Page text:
A Word on Art
Many of the students I work with enjoy art. Some are very open about it and share their unique visions at every opportunity. Others feel their art is not “good”. These students will refuse to draw and tell me they “can’t” draw.
Just like reading and math, art gets easier to express with practice. Many times in history an artist’s vision is not appreciated during his/her lifetime. This is especially true if the art is especially unique.
What is “Good” Art Anyway?
We, as teachers, family and community members, need to be careful of how we express our appreciation of art. For example, how many times have you heard someone make a comment about “staying within the lines”? Who decided that good art means “staying within the lines”? I have heard teachers and parents tell children disparaging remarks about their heartfelt or joyous expression of art. This can lead to children refusing to express themselves through art.
I have also heard teachers and parents penalize a child for not coloring an item the “correct” color. For example the child may have colored a banana purple. Why does it matter so much what colors a child uses to express themselves and what they see and feel?
*Vincent Van Gogh chose to stray outside the lines and color things as he chose rather than how they were traditionally colored.
Seek to Understand
Sometimes, I think, we don’t take enough time to let our children teach us. They are unique individuals who deserve an opportunity to share their visions with us, through art and voice. If you are not sure what a drawing is, that is shared with you, take a moment to look closely at it. After a time find one element to compliment, for example, “I like this big red line here” or “you really worked hard on this”. Then ask the child to explain the drawing to you. If they are reluctant, point to a part of the drawing and ask, “what did you draw here” or “tell me the story of this picture”. Then take the time to listen to the story told by the child. If the child does not want to share the story, that is ok. You can just leave it by saying a positive statement like, “I really like this drawing” or “Can I put it up on the refrigerator for everyone to see”?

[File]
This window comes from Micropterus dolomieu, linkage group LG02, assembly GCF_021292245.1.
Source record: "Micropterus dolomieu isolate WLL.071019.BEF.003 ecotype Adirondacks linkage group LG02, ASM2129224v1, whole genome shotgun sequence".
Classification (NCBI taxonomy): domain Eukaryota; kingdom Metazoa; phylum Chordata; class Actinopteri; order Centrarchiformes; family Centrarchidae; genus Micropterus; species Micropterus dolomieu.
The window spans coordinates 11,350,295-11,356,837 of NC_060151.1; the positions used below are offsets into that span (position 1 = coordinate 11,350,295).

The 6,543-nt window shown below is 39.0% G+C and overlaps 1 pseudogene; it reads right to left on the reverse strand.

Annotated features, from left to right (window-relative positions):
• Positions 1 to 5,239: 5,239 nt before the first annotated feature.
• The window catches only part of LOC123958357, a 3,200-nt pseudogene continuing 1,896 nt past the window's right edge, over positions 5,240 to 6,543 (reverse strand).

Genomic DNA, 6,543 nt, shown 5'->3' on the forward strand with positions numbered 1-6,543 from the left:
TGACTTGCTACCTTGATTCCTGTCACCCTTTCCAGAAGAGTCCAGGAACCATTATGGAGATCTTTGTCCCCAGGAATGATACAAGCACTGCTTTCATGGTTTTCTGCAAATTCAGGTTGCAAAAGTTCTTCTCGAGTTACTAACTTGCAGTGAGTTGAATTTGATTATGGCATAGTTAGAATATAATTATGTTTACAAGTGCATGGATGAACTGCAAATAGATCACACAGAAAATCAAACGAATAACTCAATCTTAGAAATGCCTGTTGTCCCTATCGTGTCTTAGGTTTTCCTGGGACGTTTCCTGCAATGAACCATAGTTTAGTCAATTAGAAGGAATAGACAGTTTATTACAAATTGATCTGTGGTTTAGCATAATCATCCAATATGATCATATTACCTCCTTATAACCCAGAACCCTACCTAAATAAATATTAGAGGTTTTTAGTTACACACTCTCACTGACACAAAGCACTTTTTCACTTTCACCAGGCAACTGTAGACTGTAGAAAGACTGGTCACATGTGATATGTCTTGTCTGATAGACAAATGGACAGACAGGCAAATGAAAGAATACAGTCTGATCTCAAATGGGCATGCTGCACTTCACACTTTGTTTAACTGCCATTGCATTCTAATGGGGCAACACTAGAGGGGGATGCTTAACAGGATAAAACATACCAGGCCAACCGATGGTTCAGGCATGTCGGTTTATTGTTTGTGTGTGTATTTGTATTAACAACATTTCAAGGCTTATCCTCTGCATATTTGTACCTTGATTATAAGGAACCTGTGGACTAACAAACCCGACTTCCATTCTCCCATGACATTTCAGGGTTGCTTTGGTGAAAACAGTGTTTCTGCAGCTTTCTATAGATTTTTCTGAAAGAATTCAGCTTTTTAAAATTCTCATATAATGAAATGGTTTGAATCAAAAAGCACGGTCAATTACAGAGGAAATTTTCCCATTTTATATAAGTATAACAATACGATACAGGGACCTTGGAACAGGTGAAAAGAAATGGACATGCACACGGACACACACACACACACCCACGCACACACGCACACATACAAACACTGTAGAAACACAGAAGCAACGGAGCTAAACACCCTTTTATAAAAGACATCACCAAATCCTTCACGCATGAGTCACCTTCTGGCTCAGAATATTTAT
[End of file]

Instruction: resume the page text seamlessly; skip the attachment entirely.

How to Start
Many of my students haven’t practiced representational art very much. They feel they “can’t” draw a cat or a person. They have seen what others draw to represent those things and it feels beyond their capability. Some kids have been literally told that they cannot draw “like everyone else”.
When a child comes to me and asks me to draw for them, this is the best opportunity. I am no artist, but I can help the kids to try a few simple techniques. It seems to me that many of my students have difficulty seeing 3 dimensional objects as 2 dimensional objects.
- I put a piece of paper and a pencil with an eraser in front of myself, and one of each in front of the child sitting beside me.
This child wants me to draw a cat for her. I try to find a picture to look at with the child first. I will point to the head of the cat and say, “I am going to give my cat a head” and I draw a circle. “Will you draw a head for your cat”?